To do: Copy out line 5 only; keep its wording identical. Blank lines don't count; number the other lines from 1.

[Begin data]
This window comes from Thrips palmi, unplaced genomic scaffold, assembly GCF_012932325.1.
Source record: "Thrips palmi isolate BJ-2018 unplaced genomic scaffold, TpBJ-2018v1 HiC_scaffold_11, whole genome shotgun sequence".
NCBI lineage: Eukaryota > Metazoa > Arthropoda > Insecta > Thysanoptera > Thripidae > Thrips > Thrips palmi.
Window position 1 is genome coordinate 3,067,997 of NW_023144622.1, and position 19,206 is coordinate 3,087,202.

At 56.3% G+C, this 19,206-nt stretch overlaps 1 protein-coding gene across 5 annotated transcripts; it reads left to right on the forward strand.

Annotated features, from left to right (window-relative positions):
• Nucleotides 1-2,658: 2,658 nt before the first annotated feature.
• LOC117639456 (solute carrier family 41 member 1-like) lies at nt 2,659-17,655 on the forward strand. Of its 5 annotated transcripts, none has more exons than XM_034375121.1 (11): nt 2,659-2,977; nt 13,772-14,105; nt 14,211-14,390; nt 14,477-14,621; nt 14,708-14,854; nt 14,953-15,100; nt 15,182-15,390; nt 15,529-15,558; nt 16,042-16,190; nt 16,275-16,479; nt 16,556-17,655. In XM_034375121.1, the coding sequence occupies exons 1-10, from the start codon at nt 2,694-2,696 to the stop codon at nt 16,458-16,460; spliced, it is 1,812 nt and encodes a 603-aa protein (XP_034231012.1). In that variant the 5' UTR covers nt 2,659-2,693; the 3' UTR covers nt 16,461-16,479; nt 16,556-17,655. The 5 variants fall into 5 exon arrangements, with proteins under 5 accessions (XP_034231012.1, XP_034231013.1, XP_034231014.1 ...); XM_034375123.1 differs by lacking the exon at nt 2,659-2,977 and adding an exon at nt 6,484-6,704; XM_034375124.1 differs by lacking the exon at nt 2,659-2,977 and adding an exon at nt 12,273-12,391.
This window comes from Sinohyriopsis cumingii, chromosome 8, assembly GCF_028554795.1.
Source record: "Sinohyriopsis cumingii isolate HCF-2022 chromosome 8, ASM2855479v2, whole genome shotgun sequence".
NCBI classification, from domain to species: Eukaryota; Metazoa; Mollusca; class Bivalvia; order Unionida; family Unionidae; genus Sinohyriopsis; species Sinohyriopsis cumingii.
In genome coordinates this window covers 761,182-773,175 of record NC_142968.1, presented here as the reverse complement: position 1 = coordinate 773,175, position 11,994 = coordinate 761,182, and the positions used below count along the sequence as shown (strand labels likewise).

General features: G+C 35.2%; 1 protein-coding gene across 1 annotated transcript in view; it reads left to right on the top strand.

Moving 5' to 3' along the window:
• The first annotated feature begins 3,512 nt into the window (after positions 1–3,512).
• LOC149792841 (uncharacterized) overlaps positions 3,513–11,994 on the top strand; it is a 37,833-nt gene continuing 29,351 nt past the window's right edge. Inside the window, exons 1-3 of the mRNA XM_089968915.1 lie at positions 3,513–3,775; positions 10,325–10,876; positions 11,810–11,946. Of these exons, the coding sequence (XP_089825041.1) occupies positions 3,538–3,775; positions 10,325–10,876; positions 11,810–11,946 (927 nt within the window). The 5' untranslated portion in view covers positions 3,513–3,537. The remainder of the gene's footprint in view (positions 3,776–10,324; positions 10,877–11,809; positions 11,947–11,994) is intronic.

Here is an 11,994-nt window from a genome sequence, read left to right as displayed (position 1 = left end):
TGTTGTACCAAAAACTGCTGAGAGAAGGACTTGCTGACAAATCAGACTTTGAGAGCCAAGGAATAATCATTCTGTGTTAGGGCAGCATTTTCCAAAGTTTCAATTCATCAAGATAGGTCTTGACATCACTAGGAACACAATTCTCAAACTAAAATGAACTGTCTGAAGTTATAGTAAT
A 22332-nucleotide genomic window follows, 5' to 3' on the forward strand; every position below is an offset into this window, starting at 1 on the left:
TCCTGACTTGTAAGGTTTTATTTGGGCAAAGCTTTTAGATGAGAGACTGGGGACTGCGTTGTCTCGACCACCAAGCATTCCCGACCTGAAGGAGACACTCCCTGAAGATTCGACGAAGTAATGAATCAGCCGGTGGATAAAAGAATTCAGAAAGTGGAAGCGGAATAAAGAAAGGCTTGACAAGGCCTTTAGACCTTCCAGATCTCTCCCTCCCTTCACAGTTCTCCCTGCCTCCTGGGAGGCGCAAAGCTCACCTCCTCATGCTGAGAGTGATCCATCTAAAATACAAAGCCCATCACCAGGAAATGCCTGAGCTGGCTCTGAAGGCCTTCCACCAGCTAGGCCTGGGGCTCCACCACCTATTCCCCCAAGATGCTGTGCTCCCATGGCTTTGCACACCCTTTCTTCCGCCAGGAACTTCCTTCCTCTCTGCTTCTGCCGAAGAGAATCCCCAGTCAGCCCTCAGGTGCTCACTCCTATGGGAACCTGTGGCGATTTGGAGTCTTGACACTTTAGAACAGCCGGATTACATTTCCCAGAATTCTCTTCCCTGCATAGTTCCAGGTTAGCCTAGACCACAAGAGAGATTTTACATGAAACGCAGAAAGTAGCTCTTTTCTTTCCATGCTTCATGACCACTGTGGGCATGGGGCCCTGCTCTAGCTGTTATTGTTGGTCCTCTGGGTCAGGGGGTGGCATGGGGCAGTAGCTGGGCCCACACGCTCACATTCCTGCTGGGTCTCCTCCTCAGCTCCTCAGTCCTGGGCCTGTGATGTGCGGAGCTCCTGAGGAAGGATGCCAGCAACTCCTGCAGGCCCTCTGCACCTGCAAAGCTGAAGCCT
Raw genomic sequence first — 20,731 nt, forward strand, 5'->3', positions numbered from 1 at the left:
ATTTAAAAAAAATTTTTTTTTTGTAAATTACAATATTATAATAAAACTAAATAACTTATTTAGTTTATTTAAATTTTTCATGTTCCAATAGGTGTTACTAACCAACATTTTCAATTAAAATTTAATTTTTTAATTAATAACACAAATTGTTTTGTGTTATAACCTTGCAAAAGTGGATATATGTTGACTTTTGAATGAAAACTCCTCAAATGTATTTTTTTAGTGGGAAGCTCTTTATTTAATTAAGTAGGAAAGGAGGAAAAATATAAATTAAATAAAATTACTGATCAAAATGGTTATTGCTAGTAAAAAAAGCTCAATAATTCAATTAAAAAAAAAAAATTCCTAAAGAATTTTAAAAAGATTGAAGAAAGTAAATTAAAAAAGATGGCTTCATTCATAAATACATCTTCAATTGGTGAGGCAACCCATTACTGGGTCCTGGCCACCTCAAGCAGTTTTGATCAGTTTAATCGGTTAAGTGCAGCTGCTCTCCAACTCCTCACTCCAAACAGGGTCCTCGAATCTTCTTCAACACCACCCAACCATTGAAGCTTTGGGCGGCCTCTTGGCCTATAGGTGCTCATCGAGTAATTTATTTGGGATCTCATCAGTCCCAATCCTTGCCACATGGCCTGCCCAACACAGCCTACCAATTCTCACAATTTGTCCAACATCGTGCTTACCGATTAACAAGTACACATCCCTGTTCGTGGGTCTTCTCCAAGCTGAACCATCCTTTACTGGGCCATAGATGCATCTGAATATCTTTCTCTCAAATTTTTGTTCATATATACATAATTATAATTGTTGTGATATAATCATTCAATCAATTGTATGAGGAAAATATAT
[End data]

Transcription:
At 56.3% G+C, this 19,206-nt stretch overlaps 1 protein-coding gene across 5 annotated transcripts; it reads left to right on the forward strand.